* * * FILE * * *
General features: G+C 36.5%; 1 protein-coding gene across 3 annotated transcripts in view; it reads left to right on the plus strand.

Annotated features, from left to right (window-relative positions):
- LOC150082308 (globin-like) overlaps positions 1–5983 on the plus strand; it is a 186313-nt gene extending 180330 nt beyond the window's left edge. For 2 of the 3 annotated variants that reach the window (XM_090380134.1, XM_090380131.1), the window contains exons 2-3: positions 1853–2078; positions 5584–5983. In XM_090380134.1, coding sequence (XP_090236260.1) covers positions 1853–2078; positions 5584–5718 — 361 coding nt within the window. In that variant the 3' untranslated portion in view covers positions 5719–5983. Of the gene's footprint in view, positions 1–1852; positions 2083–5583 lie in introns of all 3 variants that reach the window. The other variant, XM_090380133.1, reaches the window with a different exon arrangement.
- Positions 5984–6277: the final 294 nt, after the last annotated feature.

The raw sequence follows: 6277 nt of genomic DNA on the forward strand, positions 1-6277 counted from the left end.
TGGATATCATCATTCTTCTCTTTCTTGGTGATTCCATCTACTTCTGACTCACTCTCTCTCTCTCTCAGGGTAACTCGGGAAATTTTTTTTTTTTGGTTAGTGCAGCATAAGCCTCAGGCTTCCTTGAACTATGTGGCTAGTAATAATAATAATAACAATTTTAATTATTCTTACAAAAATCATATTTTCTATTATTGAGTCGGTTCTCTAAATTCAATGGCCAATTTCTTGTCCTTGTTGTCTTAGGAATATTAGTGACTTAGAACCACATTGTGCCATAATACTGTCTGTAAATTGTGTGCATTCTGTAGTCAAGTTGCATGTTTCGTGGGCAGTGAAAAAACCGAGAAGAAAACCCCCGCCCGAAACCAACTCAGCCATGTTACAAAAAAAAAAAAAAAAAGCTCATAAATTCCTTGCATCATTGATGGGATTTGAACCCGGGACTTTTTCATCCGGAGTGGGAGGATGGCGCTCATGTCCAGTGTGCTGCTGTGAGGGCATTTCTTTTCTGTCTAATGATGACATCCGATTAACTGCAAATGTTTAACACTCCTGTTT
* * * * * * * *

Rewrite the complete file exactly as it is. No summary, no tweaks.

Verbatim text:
General features: G+C 36.5%; 1 protein-coding gene across 3 annotated transcripts in view; it reads left to right on the plus strand.

Annotated features, from left to right (window-relative positions):
- LOC150082308 (globin-like) overlaps positions 1–5983 on the plus strand; it is a 186313-nt gene extending 180330 nt beyond the window's left edge. For 2 of the 3 annotated variants that reach the window (XM_090380134.1, XM_090380131.1), the window contains exons 2-3: positions 1853–2078; positions 5584–5983. In XM_090380134.1, coding sequence (XP_090236260.1) covers positions 1853–2078; positions 5584–5718 — 361 coding nt within the window. In that variant the 3' untranslated portion in view covers positions 5719–5983. Of the gene's footprint in view, positions 1–1852; positions 2083–5583 lie in introns of all 3 variants that reach the window. The other variant, XM_090380133.1, reaches the window with a different exon arrangement.
- Positions 5984–6277: the final 294 nt, after the last annotated feature.

The raw sequence follows: 6277 nt of genomic DNA on the forward strand, positions 1-6277 counted from the left end.
TGGATATCATCATTCTTCTCTTTCTTGGTGATTCCATCTACTTCTGACTCACTCTCTCTCTCTCTCAGGGTAACTCGGGAAATTTTTTTTTTTTGGTTAGTGCAGCATAAGCCTCAGGCTTCCTTGAACTATGTGGCTAGTAATAATAATAATAACAATTTTAATTATTCTTACAAAAATCATATTTTCTATTATTGAGTCGGTTCTCTAAATTCAATGGCCAATTTCTTGTCCTTGTTGTCTTAGGAATATTAGTGACTTAGAACCACATTGTGCCATAATACTGTCTGTAAATTGTGTGCATTCTGTAGTCAAGTTGCATGTTTCGTGGGCAGTGAAAAAACCGAGAAGAAAACCCCCGCCCGAAACCAACTCAGCCATGTTACAAAAAAAAAAAAAAAAAGCTCATAAATTCCTTGCATCATTGATGGGATTTGAACCCGGGACTTTTTCATCCGGAGTGGGAGGATGGCGCTCATGTCCAGTGTGCTGCTGTGAGGGCATTTCTTTTCTGTCTAATGATGACATCCGATTAACTGCAAATGTTTAACACTCCTGTTT